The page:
BY JIM McCORMICK
---- — The removal of the Muslim "Call to Prayer" segment from a larger piece of music recently performed during a community event held at a Traverse City church has resulted in a number of impassioned letters to the editor.
The community may profit from such an exchange of views, but only if letter writers first attempt to get the facts straight, make appropriate distinctions, and then speak with real respect for others' feelings and opinions.
My small contribution to that goal is this effort to throw some light on the possibly misunderstood "Call to Prayer," which I have heard at all hours in Cairo, Istanbul and Jerusalem. Of all the manifestations of Islam a westerner will encounter in the East, the most chilling and yet serenely beautiful is the call to prayer. The faithful are summoned five times a day by a muezzin, a prayer leader, chanting from the top of a tower called a minaret. The practice is universal in the Muslim world.
The chant of the muezzin is a lilting, passionate invitation to prayer, a haunting sound which may awaken you before dawn and signal the end of your day as night descends. The custom reminds Catholics of the Angelus prayer, the timing of which was, for centuries, signaled in villages across Europe by the tolling of church bells.
Today, in most places, the muezzin no longer has to climb up to the balcony of the minaret to issue the call to prayer. Four speakers, aimed in all directions, are mounted on the minaret. You may even be listening to a tape. If you are in your room you will probably open the window, look out over the city, and wonder at this mystical sound. After a recitation from the Qur'an the muezzin will intone the seven phrases of the invocation to prayer. In English it is as follows:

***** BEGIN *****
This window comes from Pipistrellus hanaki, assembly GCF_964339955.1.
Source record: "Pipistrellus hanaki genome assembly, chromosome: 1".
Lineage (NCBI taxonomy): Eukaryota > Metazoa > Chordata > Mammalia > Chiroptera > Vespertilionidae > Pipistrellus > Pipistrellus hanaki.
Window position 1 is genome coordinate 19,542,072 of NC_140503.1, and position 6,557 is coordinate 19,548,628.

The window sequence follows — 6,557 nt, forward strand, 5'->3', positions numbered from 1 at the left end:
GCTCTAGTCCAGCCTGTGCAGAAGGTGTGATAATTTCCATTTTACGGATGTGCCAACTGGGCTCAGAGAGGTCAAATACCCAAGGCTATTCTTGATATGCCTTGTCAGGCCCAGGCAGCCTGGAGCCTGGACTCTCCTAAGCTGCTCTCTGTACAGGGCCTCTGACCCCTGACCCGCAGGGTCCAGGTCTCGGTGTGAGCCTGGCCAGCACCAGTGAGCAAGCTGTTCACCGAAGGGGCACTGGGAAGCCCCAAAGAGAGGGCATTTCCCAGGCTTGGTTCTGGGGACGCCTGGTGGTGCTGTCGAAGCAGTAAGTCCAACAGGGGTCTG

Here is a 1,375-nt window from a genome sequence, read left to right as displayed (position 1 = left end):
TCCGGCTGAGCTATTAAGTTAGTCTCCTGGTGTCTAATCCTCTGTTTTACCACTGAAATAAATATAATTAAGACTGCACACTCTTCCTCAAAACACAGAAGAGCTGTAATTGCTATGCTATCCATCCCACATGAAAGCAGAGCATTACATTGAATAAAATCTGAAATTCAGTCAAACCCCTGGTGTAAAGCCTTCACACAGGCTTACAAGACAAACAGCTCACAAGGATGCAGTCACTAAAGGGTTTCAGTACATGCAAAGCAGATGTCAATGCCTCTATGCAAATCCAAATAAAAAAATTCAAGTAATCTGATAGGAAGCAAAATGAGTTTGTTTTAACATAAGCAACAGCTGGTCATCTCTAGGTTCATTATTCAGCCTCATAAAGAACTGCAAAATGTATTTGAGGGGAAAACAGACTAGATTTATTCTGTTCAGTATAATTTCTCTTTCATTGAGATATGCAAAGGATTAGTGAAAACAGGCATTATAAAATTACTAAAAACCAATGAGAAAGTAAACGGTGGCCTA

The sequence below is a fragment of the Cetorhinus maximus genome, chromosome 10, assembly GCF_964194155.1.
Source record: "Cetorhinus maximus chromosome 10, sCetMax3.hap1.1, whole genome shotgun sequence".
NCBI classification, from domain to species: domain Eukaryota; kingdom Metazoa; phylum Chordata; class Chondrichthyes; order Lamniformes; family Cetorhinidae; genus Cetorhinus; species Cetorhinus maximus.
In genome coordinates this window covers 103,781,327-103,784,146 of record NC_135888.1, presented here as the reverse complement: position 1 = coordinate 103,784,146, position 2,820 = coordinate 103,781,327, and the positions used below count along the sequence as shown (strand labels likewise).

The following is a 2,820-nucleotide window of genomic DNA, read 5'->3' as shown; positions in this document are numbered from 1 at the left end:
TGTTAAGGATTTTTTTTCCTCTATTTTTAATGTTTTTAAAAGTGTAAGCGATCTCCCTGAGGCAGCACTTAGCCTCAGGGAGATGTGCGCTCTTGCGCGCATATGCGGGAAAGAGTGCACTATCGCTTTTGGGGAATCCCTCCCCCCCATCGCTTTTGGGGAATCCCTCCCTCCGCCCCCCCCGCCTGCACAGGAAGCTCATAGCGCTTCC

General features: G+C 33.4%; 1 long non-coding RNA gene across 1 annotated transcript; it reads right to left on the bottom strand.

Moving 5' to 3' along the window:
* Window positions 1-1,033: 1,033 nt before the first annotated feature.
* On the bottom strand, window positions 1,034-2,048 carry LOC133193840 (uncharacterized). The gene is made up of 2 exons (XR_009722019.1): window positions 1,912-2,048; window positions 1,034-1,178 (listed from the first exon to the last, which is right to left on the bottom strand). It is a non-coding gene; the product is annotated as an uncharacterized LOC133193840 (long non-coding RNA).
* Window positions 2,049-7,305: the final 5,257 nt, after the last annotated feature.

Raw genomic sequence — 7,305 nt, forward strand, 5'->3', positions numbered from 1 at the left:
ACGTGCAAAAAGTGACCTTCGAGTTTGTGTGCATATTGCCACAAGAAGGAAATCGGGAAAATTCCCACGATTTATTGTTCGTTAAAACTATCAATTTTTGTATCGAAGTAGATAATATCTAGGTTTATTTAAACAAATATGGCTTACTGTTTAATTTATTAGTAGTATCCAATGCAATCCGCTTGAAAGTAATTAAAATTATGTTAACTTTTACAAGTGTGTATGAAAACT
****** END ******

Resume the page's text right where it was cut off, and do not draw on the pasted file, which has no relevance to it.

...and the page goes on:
"God is great! God is great!
I attest that there is no god except God.
I attest that Mohammed is the chosen of God.
Arise! (Come) to pray, Arise! (Come) to salvation.
God is great! God is great!
There is no god but God."
The tones, melodies and length of the chant may vary. In his little book, The Song of the Muezzin, Sabino DeSandoli recalls hearing the daybreak call begun by one muezzin "using a grave, soft voice, and in a mode so delicate as if he wished to accompany the sleep of the faithful rather than to disturb them," followed after a few minutes of silence, by another "stupendous baritone voice," and, after a pause, by a third muezzin "singing in a sustained tenor voice."
Regardless of our particular faith, the "Call to Prayer" may be seen as a solemn invitation to turn our hearts and minds toward God, the source of all that is, who is acknowledged by Christians, Jews and Muslims alike.
About the author: Jim McCormick, a retired District Court judge, participates in the recently formed Traverse City Inter Faith Council. He discusses the Muslim community in Jerusalem and the "Call to Prayer" in his book "Jerusalem and the Holy Land: The First Ecumenical Pilgrim's Guide" (1997, 2000).
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